FSD Feature: Catching up with Ravyn Lenae on the Telefone Tour

Phlash Gordon

Ravyn Lenae has been busy. Joining Noname for a nationwide tour and gearing up for the release of her second EP, Midnight Moonlight, later this month could very well propel her as one of the premier up and coming R&B acts in music. Oh, and she’s still in high school.

I met up with her before the second night of the Telefone Tour’s Chicago stop to discuss what drives her writing, plans for the future, and her place in the Chicago music scene. If for some reason you’re still sleeping, take this chance to get to know Ravyn Lenae before her new project, Midnight Moonlight drops tonight.

As I make my way into the Metro, I notice a line of people waiting nearly down the block to get patted down. Even on a frigid February night, this is the drill for a Chicago rap show. Nonetheless, the line seems to be abuzz with excitement for the show that’s waiting for them.

I get led to the green room by Ravyn’s manager, Lyric, and her mother, Mama Angie. We stroll past the Metro’s dark and moody lighting. The green room is brightly lit, snacks strewn about, and roomier than you’d think. Showtime is in about an hour, although you’d think this is the afterparty. The band and other friends of Ravyn and Noname are hanging around, drinking beers and teasing each other; having fun. In the back, behind her makeup artist, sits 18 year-old Ravyn Lenae. Eyes closed due to eyeshadow being applied, she sits, quietly speaking to her makeup artist as her friends hoop and holler several yards away. This is a big night, not just for the two featured performers, but for the whole family.

Eyes still closed, she moves around her makeup artist and grasps my arm tightly; the closest thing she can do to a hug in her sitting position. The gesture isn’t awkward or clumsy. A habitual hugger, I can tell she’s had to do this from the same position before.

Tonight is Ravyn’s second on the tour, and the second consecutive night in Chicago, the hometown of everyone involved. For the last few years, Chicago’s music scene has become one of the most notable forces in the music industry. Musicians like Chance the Rapper, Saba, and of course Noname are getting recognized as artists to watch, yet at the heart of it all, they’re a group of friends who’ve been making music together since they were teenagers. Although she’s been a part of the scene for the better part of two years now, Ravyn is merely one of the newest in a line of success stories in Chicago, virtually the entire city’s music community having recently celebrated Chance the Rappers triple Grammy wins.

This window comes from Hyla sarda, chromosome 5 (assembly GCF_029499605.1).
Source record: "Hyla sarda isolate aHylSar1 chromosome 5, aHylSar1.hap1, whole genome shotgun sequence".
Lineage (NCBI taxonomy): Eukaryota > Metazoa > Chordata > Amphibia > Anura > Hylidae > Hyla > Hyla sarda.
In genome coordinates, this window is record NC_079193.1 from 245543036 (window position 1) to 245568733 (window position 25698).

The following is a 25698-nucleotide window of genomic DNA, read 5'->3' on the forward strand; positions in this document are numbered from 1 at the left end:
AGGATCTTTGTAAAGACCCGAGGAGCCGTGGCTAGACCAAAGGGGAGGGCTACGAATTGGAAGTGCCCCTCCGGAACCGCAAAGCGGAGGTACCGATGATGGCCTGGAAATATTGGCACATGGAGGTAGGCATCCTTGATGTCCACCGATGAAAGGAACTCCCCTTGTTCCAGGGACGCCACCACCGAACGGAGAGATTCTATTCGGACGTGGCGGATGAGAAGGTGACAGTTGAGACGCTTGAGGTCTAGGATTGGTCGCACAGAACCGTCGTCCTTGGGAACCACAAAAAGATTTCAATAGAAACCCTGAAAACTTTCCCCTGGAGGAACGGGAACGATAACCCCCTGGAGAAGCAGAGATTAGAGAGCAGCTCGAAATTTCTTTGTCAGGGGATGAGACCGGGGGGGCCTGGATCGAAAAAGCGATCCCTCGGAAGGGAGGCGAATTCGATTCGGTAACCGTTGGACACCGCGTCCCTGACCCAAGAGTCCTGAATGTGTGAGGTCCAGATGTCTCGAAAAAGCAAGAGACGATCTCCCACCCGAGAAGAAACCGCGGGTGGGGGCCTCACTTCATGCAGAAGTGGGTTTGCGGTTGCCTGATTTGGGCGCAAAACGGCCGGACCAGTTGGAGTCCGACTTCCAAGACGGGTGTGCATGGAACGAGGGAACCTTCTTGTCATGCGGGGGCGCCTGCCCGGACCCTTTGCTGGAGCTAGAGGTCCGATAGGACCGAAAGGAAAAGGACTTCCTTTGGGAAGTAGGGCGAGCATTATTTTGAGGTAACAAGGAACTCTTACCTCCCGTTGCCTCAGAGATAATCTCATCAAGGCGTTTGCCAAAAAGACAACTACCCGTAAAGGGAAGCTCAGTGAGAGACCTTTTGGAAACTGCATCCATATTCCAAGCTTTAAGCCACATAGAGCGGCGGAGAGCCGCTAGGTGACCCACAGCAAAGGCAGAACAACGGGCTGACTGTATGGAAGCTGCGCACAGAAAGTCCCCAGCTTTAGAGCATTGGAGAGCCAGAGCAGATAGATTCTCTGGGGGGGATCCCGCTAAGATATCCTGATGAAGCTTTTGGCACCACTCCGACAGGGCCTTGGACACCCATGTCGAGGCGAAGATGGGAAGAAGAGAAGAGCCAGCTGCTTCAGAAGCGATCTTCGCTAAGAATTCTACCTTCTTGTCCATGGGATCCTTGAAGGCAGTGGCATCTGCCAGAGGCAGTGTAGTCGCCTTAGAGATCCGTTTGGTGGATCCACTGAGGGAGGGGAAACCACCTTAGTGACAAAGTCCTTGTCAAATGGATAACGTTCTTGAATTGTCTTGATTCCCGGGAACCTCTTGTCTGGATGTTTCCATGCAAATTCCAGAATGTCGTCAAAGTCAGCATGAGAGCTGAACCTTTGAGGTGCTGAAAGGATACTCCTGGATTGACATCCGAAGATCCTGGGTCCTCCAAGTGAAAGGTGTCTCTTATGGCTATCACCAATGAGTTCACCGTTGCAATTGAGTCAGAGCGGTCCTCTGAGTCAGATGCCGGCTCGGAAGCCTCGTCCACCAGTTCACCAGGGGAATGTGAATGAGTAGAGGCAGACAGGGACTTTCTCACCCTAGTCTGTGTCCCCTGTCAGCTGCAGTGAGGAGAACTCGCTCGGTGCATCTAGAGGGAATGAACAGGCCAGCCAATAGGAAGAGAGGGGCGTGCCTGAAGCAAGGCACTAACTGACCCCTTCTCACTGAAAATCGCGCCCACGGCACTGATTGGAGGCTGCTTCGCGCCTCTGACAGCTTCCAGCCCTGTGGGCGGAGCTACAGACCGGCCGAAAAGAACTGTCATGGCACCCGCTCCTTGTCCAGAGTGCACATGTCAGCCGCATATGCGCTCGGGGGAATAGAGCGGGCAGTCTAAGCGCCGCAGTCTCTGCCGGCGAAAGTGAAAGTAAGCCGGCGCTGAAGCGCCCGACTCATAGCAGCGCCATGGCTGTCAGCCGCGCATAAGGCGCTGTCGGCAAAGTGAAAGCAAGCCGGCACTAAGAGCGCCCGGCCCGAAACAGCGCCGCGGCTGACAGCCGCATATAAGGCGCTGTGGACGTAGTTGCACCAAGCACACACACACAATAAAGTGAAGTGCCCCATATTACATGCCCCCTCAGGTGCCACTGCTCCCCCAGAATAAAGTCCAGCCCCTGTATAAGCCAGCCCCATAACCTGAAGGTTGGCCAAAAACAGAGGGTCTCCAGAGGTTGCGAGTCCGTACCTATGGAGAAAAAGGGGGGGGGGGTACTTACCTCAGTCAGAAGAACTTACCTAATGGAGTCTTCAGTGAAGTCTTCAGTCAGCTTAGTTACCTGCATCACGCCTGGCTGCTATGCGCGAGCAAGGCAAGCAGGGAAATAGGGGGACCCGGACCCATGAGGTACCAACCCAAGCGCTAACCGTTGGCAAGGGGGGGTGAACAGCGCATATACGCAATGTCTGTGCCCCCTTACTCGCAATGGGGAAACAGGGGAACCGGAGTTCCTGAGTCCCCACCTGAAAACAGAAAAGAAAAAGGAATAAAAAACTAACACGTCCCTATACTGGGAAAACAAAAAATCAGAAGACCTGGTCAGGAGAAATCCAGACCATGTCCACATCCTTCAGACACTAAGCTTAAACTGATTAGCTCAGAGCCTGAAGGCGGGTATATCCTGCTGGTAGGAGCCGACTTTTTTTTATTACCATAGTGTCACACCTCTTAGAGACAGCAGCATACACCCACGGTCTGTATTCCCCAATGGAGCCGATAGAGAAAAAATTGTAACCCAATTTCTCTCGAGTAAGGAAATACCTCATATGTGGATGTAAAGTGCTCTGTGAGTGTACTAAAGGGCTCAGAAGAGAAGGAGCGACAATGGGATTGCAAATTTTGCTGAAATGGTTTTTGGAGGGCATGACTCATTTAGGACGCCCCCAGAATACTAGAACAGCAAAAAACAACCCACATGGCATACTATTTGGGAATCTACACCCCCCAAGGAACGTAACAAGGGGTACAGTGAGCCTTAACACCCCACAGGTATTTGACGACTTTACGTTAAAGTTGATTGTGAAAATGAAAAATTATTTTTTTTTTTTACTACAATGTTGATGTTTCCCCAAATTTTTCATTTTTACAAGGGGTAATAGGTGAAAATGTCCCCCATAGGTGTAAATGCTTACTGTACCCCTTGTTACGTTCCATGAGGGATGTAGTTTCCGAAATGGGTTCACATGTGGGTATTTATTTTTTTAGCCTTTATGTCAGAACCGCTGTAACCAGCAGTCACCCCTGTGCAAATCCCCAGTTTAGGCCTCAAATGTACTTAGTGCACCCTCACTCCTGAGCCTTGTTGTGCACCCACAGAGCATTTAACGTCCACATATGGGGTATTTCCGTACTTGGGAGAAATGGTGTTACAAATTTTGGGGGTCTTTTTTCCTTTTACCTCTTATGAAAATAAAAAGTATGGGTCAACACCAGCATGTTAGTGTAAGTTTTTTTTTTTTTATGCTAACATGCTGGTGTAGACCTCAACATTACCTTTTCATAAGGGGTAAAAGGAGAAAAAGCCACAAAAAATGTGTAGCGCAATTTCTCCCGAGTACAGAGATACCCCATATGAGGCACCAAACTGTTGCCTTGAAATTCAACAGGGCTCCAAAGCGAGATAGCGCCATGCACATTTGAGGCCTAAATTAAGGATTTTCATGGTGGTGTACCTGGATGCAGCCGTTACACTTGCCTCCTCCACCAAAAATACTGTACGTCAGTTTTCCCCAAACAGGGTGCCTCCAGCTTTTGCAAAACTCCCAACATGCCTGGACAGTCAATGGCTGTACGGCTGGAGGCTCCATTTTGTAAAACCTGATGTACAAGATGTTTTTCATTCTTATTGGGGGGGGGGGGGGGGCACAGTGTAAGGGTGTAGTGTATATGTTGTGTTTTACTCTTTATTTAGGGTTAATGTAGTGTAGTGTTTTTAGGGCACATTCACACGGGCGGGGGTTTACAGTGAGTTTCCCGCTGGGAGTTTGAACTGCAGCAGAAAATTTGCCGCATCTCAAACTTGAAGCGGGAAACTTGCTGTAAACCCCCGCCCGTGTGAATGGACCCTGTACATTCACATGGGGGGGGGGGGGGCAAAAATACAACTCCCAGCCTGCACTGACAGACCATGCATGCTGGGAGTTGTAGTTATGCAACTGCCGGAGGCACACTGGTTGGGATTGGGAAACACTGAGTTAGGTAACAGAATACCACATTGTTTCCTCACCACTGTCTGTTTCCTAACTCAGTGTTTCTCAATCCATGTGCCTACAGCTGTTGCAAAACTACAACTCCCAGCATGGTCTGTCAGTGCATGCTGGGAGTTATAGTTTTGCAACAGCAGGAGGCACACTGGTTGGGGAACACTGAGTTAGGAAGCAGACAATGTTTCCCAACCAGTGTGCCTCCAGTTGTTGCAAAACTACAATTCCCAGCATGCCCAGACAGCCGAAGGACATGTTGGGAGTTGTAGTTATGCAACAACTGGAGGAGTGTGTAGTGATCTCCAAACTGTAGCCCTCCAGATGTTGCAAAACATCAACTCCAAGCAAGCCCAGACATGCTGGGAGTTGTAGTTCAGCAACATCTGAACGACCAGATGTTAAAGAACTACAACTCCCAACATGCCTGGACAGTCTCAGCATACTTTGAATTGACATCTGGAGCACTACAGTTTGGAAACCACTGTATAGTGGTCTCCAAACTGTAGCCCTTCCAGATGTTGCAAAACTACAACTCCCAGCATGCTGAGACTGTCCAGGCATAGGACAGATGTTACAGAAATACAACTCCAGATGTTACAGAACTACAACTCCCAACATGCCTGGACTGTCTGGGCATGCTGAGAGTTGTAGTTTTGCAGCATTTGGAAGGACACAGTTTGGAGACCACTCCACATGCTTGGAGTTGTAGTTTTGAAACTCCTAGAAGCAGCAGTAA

Like many Chicago Public School students, Ravyn witnessed Chance and others’ rise almost firsthand, and now she’s become a crucial part of this family. I mention this to her, and she notes the natural way it all transpired, “I think it’s just the energy. There’s nowhere like Chicago, music-wise. I think it helps that we’re all kind of around the same age. It’s weird how that happened. That, and we’re just supportive of each other. It makes it easier for that culture to develop–that musical culture.”

One of the most distinctive aspects of Ravyn’s music is the songwriting. Although not even out of high school, she displays a knowledge of people and utilizes storytelling in her work that’s consistent with someone much older than she is. Much of this comes from her  inclination not to tell “her” story, but to create characters for each song. “I’ve always been into stories and how words can be put together to portray a certain image. Ever since 4th grade, I’ve been into writing stories,” she explains, “And I’ve always been in tune with the other voices inside of me. So, I think that now, more than ever, I can speak for those voices. Rarely is it Ravyn speaking [in a song]. More like…parts of Ravyn.” I ask if she thinks we’ll hear from Ravyn herself in a work at any point. “Yeah, maybe!” she gushes. “Maybe. I’d just have to dig real deep.” She laughs after she says this, and her make up artist pauses as it happens. She’s clearly used to it.

We stay on the topic of her unconventional method of songwriting, and talk turns to the difficulties it can come with. “I think that the hardest characters to write are the more sensitive ones. I’m a very private person. I’m emotional, but I try to conceal it in a lot of ways, so it gets hard to tap into those more vulnerable characters. The hardest [to write] has probably been the character from ‘Sleep Talking’ off my Moon Shoes project. It was the hardest to tap into, but I think that people enjoy that song the most because it comes from a place of vulnerability and, uh, discomfort.” I mention here that I’m among those people, as it’s recently become a favorite from the EP for me. “See? It’s crazy!” she says, in perhaps the most humble way I’ve ever seen someone accept such a compliment.


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